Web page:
How do you plan for the abundance of possibilities?
How do you plan in the absence of good predictive models?
What is really true about all the technological hype?
What really will change?
What core values and services will remain the same?

Planning for the future may be as much of process of discovery as a planning process. Success will be finding the right ingredients and partners. It also requires a bit of luck!

From the perspective of a former library dean, CIO, and now university professor, Paul Gandel leads a conversation about the challenges and opportunities he sees for this complex and cloudy future.

He illustrates these trends with stories from his own personal experiences: Creating new governance and consortium models in the face of changing technologies; green computing—an example of turning slogans into reality; and building new models of education and services for the information professional of the future.

About the speaker

Paul B. Gandel
Acting CIO, Singapore Management University
Professor of Information Studies, Syracuse University

Paul Gandel is Professor of Information Studies at Syracuse University. His teaching and research areas include the management of information technology systems, information management, leadership, information policy, and the visualization of information. Currently while on leave from Syracuse he is serving as acting CIO and senior consultant for Singapore Management University (SMU). He also is a visiting professor in the School of Information Systems at SMU.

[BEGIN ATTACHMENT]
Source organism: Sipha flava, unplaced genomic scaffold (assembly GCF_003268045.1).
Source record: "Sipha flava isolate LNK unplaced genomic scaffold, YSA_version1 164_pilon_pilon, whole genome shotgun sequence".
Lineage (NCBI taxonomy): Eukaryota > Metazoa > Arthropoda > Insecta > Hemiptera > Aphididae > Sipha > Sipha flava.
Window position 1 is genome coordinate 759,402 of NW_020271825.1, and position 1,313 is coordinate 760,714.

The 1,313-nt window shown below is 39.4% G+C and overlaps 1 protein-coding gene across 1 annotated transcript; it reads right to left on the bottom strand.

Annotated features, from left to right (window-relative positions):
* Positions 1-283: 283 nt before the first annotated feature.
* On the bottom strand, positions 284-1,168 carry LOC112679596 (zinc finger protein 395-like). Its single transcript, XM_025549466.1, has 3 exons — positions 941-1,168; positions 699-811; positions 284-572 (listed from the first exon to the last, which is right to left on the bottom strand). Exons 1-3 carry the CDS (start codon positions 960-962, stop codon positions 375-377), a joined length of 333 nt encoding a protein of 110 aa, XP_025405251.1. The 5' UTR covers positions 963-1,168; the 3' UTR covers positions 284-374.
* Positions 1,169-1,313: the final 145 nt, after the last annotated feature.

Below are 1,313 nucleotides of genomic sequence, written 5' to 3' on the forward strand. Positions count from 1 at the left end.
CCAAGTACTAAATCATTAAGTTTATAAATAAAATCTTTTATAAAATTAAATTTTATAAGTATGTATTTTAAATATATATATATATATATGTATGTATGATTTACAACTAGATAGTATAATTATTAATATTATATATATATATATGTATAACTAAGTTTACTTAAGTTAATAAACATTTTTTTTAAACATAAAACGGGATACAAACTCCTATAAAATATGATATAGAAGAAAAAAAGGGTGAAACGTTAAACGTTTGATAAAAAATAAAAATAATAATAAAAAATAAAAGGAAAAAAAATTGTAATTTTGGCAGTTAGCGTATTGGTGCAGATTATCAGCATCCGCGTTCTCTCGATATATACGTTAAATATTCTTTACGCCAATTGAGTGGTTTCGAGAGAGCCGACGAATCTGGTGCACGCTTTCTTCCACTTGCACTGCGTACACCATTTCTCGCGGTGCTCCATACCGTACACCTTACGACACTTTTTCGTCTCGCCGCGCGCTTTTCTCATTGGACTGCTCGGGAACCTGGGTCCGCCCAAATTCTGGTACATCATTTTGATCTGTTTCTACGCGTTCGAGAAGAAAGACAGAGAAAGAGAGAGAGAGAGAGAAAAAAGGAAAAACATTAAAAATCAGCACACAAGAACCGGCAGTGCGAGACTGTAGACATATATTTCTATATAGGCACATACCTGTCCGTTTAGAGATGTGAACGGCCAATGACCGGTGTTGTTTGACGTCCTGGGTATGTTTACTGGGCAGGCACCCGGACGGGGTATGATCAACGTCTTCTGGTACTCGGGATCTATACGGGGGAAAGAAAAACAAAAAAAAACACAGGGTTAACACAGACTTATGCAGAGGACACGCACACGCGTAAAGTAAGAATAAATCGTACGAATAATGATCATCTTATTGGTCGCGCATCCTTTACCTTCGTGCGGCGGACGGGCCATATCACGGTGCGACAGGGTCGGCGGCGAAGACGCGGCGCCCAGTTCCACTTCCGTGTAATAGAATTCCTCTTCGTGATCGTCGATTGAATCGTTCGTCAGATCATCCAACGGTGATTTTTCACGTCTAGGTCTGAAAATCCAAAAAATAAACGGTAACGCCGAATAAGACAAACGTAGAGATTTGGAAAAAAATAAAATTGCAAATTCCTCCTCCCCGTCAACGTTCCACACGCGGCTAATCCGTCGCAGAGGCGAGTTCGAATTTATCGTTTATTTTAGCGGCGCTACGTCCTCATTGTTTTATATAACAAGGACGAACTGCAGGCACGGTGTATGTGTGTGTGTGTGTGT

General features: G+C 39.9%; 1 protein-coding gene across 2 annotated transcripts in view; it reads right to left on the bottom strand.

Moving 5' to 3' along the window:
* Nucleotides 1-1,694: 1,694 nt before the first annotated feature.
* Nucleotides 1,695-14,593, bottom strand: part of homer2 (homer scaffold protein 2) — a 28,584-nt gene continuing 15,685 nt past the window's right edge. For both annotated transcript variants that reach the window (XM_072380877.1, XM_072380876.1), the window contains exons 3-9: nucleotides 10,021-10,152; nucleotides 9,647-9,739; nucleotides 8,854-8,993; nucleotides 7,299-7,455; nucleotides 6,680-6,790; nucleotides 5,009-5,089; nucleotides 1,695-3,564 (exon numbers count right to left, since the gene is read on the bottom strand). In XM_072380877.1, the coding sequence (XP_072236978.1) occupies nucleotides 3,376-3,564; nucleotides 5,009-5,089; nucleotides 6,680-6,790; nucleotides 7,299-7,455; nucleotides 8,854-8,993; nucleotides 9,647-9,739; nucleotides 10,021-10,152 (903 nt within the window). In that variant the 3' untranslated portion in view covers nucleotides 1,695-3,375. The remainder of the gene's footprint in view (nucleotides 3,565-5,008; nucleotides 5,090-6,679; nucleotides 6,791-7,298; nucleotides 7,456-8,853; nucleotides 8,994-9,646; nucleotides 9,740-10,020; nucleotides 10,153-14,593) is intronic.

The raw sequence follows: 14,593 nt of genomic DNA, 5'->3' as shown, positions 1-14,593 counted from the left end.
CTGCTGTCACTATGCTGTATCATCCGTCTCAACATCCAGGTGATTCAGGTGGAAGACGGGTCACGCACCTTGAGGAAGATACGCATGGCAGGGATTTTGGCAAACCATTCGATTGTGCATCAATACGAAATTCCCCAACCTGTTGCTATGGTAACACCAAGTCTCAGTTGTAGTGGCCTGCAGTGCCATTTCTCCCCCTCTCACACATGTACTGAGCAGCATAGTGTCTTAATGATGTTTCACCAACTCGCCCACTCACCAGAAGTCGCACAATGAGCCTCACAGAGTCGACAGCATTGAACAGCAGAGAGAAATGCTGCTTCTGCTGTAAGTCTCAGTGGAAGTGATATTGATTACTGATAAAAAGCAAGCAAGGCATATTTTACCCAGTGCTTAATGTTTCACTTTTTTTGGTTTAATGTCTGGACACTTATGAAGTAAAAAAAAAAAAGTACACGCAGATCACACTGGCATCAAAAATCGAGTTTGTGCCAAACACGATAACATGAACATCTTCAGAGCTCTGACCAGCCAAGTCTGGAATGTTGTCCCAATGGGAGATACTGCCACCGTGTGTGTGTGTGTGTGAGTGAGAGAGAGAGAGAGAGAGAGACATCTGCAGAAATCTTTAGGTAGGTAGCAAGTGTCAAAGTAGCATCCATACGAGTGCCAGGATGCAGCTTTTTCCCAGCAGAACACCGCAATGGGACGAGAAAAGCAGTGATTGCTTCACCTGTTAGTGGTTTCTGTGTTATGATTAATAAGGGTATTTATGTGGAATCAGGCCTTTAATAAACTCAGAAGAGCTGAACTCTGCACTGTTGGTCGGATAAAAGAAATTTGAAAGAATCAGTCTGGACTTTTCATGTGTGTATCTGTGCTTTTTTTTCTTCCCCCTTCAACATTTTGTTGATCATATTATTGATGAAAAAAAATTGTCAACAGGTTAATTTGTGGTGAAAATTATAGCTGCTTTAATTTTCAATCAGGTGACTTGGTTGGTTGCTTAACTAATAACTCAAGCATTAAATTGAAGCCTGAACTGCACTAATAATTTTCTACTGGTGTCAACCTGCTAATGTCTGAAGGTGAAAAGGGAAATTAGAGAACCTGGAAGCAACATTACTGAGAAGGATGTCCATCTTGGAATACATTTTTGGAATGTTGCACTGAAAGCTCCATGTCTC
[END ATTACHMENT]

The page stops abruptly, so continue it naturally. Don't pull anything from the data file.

Previously he served as the Vice President for Information Technology and Chief Information Officer (CIO) at Syracuse University.

As Chief Information Officer, Gandel was responsible for all aspects of information technology and information services—computer services, voice and data networking, instructional technology services, business process improvement, and distance learning technology.

During his tenure as CIO he was instrumental in modernizing the University’s technology infrastructure and IT support services to ensure that SU remains competitive with the growing demands of providing high-quality information resources for research, teaching and student learning environments.

Before coming to Syracuse University, Gandel was Vice Provost and Dean of Libraries at University of Rhode Island.

Before Rhode Island, Gandel was Associate Provost and Chief Information Officer at the Ohio University, Senior Director of Academic Computing and Associate Professor of Library Science at the University of North Texas, Supervisor of the Computing Technology Group at Bell Laboratories, Head of Media Services at the State University of New York at Plattsburgh, and Director of the Research Library at the Visual Studies Workshop in Rochester, New York.

Dr. Gandel earned his Ph.D. in Information Studies from Syracuse University, an M.A. in Library Science from the University of Wisconsin, and an M.F.A. in Photography and B.A. in History from the State University of New York at Buffalo.